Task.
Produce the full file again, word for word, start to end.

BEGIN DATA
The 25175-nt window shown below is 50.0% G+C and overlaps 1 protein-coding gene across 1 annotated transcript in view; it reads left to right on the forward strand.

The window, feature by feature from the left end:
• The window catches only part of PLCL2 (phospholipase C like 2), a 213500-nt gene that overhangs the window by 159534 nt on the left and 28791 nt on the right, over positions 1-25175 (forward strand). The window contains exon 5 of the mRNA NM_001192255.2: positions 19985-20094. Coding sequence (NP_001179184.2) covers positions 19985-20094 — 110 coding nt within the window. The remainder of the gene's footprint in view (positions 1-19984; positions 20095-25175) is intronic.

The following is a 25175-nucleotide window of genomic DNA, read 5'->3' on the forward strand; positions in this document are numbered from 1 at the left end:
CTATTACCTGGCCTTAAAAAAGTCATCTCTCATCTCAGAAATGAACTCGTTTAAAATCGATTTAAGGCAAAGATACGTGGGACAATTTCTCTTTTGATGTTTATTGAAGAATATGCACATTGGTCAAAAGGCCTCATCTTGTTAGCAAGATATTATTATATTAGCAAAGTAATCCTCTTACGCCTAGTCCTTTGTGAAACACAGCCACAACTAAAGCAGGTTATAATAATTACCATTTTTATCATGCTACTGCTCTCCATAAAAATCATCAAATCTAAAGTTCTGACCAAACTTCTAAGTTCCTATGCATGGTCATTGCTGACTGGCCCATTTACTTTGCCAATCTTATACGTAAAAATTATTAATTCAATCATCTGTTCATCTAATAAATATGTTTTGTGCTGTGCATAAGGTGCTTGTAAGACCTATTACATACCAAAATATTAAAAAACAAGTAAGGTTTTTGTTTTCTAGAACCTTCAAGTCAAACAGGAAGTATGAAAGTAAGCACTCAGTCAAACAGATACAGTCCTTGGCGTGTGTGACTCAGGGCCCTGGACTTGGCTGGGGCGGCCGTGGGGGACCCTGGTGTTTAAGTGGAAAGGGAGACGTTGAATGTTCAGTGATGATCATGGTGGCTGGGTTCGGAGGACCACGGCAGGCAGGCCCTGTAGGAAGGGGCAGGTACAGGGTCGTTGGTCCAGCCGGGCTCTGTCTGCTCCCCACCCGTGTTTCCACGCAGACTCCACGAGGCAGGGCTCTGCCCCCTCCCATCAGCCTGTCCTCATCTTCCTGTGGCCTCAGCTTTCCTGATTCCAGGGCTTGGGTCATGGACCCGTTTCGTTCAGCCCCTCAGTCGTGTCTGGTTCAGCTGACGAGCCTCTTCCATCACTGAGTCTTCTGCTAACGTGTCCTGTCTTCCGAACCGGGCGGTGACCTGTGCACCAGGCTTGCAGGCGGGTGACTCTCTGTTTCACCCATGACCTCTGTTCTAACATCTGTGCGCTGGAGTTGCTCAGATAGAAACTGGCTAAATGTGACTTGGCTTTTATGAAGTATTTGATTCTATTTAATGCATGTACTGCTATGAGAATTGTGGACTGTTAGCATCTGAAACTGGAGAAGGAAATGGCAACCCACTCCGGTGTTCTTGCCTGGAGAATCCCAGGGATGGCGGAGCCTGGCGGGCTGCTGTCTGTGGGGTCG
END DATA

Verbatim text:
The 25175-nt window shown below is 50.0% G+C and overlaps 1 protein-coding gene across 1 annotated transcript in view; it reads left to right on the forward strand.

The window, feature by feature from the left end:
• The window catches only part of PLCL2 (phospholipase C like 2), a 213500-nt gene that overhangs the window by 159534 nt on the left and 28791 nt on the right, over positions 1-25175 (forward strand). The window contains exon 5 of the mRNA NM_001192255.2: positions 19985-20094. Coding sequence (NP_001179184.2) covers positions 19985-20094 — 110 coding nt within the window. The remainder of the gene's footprint in view (positions 1-19984; positions 20095-25175) is intronic.

The following is a 25175-nucleotide window of genomic DNA, read 5'->3' on the forward strand; positions in this document are numbered from 1 at the left end:
CTATTACCTGGCCTTAAAAAAGTCATCTCTCATCTCAGAAATGAACTCGTTTAAAATCGATTTAAGGCAAAGATACGTGGGACAATTTCTCTTTTGATGTTTATTGAAGAATATGCACATTGGTCAAAAGGCCTCATCTTGTTAGCAAGATATTATTATATTAGCAAAGTAATCCTCTTACGCCTAGTCCTTTGTGAAACACAGCCACAACTAAAGCAGGTTATAATAATTACCATTTTTATCATGCTACTGCTCTCCATAAAAATCATCAAATCTAAAGTTCTGACCAAACTTCTAAGTTCCTATGCATGGTCATTGCTGACTGGCCCATTTACTTTGCCAATCTTATACGTAAAAATTATTAATTCAATCATCTGTTCATCTAATAAATATGTTTTGTGCTGTGCATAAGGTGCTTGTAAGACCTATTACATACCAAAATATTAAAAAACAAGTAAGGTTTTTGTTTTCTAGAACCTTCAAGTCAAACAGGAAGTATGAAAGTAAGCACTCAGTCAAACAGATACAGTCCTTGGCGTGTGTGACTCAGGGCCCTGGACTTGGCTGGGGCGGCCGTGGGGGACCCTGGTGTTTAAGTGGAAAGGGAGACGTTGAATGTTCAGTGATGATCATGGTGGCTGGGTTCGGAGGACCACGGCAGGCAGGCCCTGTAGGAAGGGGCAGGTACAGGGTCGTTGGTCCAGCCGGGCTCTGTCTGCTCCCCACCCGTGTTTCCACGCAGACTCCACGAGGCAGGGCTCTGCCCCCTCCCATCAGCCTGTCCTCATCTTCCTGTGGCCTCAGCTTTCCTGATTCCAGGGCTTGGGTCATGGACCCGTTTCGTTCAGCCCCTCAGTCGTGTCTGGTTCAGCTGACGAGCCTCTTCCATCACTGAGTCTTCTGCTAACGTGTCCTGTCTTCCGAACCGGGCGGTGACCTGTGCACCAGGCTTGCAGGCGGGTGACTCTCTGTTTCACCCATGACCTCTGTTCTAACATCTGTGCGCTGGAGTTGCTCAGATAGAAACTGGCTAAATGTGACTTGGCTTTTATGAAGTATTTGATTCTATTTAATGCATGTACTGCTATGAGAATTGTGGACTGTTAGCATCTGAAACTGGAGAAGGAAATGGCAACCCACTCCGGTGTTCTTGCCTGGAGAATCCCAGGGATGGCGGAGCCTGGCGGGCTGCTGTCTGTGGGGTCG